A young refugee greets visitors to Melkadida refugee camp in Ethiopia, home to 41,500 refugees from Somalia, June 8, 2012. Malkadida is about 42 miles from Dollo Ado. (Christian Fuchs — Jesuit Refugee Service/USA)
(Dollo Ado, Ethiopia) October 15, 2012 — Impressively positioned over a section of Melkadida refugee camp is the new Jesuit Refugee Service multi-purpose hall completed in August. Built to provide refugees in Dollo Ado with a space for indoor sports and games, the hall is easily the largest building for thousands of square miles. Construction work has moved quickly over recent months, with a new school being the latest development.
Jesuit Refugee Service has been working in Melkadida, about 42 miles across parched land from Dollo Ado, since November 2011. In addition to the multi-purpose hall and school, a meeting hall, counseling block, offices, JRS staff quarters and a skills training center have all been completed in recent months. In mid-October, JRS will officially hand over the newly-constructed primary school to the Ethiopian Administration for Refugee and Returnee Affairs (ARRA) — the school will provide education for 480 refugee children.
Melkadida is one of five camps in the Dollo Ado area near the Somalia border, with a population of about 41,000 refugees. By the end of this year, JRS will have supported more than 12,500 refugees.
Building the structure for sport
"Around 80 refugees per day will take part in organized indoor sports activities in the new multi-purpose hall as they escape the intense dust and heat of the sun," explained Mulugeta W Eyesus, Dollo Ado Project Director for Jesuit Refugee Service.
"Already involvement in JRS outdoor sports activities has far exceeded expectations with huge numbers turning out to play volleyball and football (soccer)."
Melkadida soccer Premier League and the volleyball league have attracted enthusiasm from refugees all over the camp. JRS soccer and volleyball practice takes place from 4 p.m. to 6 p.m. daily and is attended by more than 200 people and many more spectators. This regular activity has provided a focus and a safe outlet for the stresses of camp life, particularly for young people.
"We have noticed a marked improvement, almost 80 percent, in social interaction and positivity amongst the refugees who are members of our sporting leagues," said Mr. Eyesus.
The leagues include teams from the Dollo Ado host community as well as the camp teams.
JRS has provided two training workshops on soccer and volleyball skills, and a training session on soccer coaching. Fifteen refugees, who are now fully-trained coaches, helped officiate at major soccer and volleyball tournaments in January, March, and May – bringing the community at the camp together.
Skills training classes are launched
A unique range of skills training classes were recently launched for adult learners. Training in tailoring, weaving, mat making and henna tattoo design have proved popular. Refugees take the classes in the new skills training center which provides a cool environment away from the dust, heat and wind.
Adult learning in literacy and numeracy has also been very successful. On September 25, 400 students received certificates of participation and accomplishment for Phase 1 of the adult literacy program.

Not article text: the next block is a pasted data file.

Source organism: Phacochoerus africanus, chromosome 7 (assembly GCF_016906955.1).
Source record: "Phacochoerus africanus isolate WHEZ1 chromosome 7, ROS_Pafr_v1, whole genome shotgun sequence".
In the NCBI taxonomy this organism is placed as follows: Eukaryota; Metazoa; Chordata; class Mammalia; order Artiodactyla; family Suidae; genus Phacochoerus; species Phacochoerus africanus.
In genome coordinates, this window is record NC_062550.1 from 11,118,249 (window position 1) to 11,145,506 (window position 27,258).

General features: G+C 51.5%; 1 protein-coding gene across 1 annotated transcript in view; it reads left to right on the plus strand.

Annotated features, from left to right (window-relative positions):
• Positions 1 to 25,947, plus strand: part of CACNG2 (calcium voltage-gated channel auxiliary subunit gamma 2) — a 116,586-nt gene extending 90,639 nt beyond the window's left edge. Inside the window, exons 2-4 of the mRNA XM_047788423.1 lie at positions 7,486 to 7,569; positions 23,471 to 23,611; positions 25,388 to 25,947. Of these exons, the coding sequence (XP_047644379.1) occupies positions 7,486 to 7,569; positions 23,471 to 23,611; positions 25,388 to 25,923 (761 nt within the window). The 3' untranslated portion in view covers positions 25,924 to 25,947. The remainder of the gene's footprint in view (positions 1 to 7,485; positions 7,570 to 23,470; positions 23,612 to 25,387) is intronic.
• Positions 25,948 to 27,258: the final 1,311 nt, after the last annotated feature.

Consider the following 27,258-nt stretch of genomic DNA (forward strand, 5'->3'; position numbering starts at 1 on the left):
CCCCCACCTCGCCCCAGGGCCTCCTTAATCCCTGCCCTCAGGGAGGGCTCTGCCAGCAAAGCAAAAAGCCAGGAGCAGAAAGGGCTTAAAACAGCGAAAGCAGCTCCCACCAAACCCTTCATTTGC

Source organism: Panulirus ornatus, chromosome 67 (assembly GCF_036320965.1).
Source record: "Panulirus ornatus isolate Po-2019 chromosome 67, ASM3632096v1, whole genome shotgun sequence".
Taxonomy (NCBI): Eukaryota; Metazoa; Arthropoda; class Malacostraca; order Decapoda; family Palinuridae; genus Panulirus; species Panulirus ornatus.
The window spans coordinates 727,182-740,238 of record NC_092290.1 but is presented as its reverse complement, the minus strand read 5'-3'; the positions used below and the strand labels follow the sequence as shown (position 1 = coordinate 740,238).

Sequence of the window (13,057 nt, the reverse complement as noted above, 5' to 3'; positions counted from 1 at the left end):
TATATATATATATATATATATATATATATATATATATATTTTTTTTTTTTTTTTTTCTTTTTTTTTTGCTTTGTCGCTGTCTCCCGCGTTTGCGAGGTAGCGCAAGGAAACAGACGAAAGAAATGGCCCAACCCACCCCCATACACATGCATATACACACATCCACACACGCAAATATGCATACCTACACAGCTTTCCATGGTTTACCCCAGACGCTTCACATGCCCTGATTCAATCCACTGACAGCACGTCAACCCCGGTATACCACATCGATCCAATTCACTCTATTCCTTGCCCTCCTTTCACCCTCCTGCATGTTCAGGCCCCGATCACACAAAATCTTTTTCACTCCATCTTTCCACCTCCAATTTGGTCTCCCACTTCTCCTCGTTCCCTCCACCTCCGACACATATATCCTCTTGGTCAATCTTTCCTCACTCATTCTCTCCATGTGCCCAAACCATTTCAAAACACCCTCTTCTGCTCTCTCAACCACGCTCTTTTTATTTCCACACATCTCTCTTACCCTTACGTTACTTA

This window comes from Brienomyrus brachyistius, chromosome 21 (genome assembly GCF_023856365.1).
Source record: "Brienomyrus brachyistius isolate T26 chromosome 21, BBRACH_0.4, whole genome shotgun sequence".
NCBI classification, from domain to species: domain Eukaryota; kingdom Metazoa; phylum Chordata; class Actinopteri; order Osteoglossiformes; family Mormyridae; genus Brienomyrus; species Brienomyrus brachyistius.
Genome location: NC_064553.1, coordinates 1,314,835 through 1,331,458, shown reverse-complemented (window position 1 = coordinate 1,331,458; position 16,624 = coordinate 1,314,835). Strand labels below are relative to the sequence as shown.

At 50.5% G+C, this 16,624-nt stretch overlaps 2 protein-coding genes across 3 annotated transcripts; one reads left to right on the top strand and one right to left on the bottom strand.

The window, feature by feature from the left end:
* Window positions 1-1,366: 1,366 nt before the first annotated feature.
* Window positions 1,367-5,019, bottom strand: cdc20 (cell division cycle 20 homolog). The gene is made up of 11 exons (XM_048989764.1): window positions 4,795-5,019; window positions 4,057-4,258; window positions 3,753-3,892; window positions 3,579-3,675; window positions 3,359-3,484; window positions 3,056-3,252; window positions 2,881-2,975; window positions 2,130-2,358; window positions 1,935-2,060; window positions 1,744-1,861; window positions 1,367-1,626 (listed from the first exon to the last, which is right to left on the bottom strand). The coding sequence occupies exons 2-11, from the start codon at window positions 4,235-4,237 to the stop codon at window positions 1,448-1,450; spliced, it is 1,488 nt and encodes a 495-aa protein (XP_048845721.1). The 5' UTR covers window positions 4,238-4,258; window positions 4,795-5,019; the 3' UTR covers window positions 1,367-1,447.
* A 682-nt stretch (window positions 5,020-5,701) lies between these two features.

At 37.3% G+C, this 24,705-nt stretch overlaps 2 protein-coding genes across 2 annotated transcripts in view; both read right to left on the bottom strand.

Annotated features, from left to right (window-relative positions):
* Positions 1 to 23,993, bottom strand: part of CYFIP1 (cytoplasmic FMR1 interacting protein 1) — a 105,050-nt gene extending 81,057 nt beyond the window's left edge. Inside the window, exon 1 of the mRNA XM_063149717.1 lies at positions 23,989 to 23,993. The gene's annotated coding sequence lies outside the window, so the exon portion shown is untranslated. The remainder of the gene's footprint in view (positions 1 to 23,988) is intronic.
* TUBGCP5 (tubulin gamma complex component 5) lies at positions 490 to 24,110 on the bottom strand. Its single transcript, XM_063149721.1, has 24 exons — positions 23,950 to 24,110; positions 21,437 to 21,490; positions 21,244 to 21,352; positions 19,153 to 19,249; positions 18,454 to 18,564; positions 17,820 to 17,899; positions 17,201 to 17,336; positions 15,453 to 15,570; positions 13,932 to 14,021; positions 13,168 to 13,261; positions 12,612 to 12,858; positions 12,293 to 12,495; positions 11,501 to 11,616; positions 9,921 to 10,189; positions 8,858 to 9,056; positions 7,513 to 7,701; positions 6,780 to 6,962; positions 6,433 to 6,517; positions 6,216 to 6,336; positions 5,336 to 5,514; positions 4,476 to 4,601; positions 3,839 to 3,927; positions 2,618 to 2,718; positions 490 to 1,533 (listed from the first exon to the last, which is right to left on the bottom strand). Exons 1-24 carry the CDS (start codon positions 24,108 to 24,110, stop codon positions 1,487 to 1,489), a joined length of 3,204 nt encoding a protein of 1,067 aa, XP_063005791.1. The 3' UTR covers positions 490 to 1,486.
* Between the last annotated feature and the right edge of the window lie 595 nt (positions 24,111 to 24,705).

Over nine months of literacy classes from January to September, figures for those who can read and write simple words in English have gradually risen to an impressive 70 percent.
An attractive round building with a thatched roof was finalized in August and provides a meeting hall for drama and music activities. Professional workshops on acting and playwriting took place earlier in the year, and from now on these will be conducted in the hall.
Refugees will take part in workshops and training courses in counseling skills in the recently completed office block, hall and counseling rooms complex.
JRS staff move 'home' and look to the future
JRS staff moved into their new offices and living spaces earlier in September. This marks a fundamental shift in operations, from tented accommodation to a permanent JRS compound.
One year on from the terrible Horn of Africa drought, which prompted the launch of the JRS Dollo Ado appeal, and the construction work is almost complete.
When JRS staff members first visited the camp in August 2011 to scope out the needs, the construction vision was just a sketch on an architect’s drawing board. Months of planning and work later, and the project has really taken shape.
JRS provided employment to hundreds of local artisans from the host community to assist with the construction of all the new buildings.
Over the next months, refugees will reap the benefits of the new buildings and it is hoped that motivation, well-being and increased hope for the future will continue in an upward curve. Future plans include the building of a dedicated adult literacy centre.
By Katie Allan
Regional Communications Officer
Jesuit Refugee Service Eastern Africa
JRS has been accompanying and serving refugees in Melkadida refugee camp near Dollo Ado since November 2011. The project aims to help the massive numbers of Somali refugees who have flooded to the camp to escape conflict, drought and poverty in their country. JRS is implementing comprehensive education and psychosocial programs.